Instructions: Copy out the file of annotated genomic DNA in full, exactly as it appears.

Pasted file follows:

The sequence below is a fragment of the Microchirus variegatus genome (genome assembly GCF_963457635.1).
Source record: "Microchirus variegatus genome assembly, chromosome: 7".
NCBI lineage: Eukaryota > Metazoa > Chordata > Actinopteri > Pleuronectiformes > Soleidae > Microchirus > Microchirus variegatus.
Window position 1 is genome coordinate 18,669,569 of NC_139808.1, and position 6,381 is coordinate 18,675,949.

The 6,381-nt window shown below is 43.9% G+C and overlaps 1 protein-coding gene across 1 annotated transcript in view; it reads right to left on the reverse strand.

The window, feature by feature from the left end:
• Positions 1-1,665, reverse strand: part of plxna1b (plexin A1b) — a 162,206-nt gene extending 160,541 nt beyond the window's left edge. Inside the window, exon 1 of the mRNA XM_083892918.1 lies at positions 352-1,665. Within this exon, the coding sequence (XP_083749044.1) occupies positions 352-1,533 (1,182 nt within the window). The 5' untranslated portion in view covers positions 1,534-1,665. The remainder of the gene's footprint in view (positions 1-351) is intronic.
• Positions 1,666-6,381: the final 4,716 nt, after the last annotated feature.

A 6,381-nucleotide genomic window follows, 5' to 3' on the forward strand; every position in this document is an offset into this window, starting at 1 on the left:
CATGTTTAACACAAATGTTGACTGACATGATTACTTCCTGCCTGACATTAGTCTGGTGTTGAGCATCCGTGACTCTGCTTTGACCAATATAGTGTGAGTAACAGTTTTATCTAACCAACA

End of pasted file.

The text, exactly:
The sequence below is a fragment of the Microchirus variegatus genome (genome assembly GCF_963457635.1).
Source record: "Microchirus variegatus genome assembly, chromosome: 7".
NCBI lineage: Eukaryota > Metazoa > Chordata > Actinopteri > Pleuronectiformes > Soleidae > Microchirus > Microchirus variegatus.
Window position 1 is genome coordinate 18,669,569 of NC_139808.1, and position 6,381 is coordinate 18,675,949.

The 6,381-nt window shown below is 43.9% G+C and overlaps 1 protein-coding gene across 1 annotated transcript in view; it reads right to left on the reverse strand.

The window, feature by feature from the left end:
• Positions 1-1,665, reverse strand: part of plxna1b (plexin A1b) — a 162,206-nt gene extending 160,541 nt beyond the window's left edge. Inside the window, exon 1 of the mRNA XM_083892918.1 lies at positions 352-1,665. Within this exon, the coding sequence (XP_083749044.1) occupies positions 352-1,533 (1,182 nt within the window). The 5' untranslated portion in view covers positions 1,534-1,665. The remainder of the gene's footprint in view (positions 1-351) is intronic.
• Positions 1,666-6,381: the final 4,716 nt, after the last annotated feature.

A 6,381-nucleotide genomic window follows, 5' to 3' on the forward strand; every position in this document is an offset into this window, starting at 1 on the left:
CATGTTTAACACAAATGTTGACTGACATGATTACTTCCTGCCTGACATTAGTCTGGTGTTGAGCATCCGTGACTCTGCTTTGACCAATATAGTGTGAGTAACAGTTTTATCTAACCAACA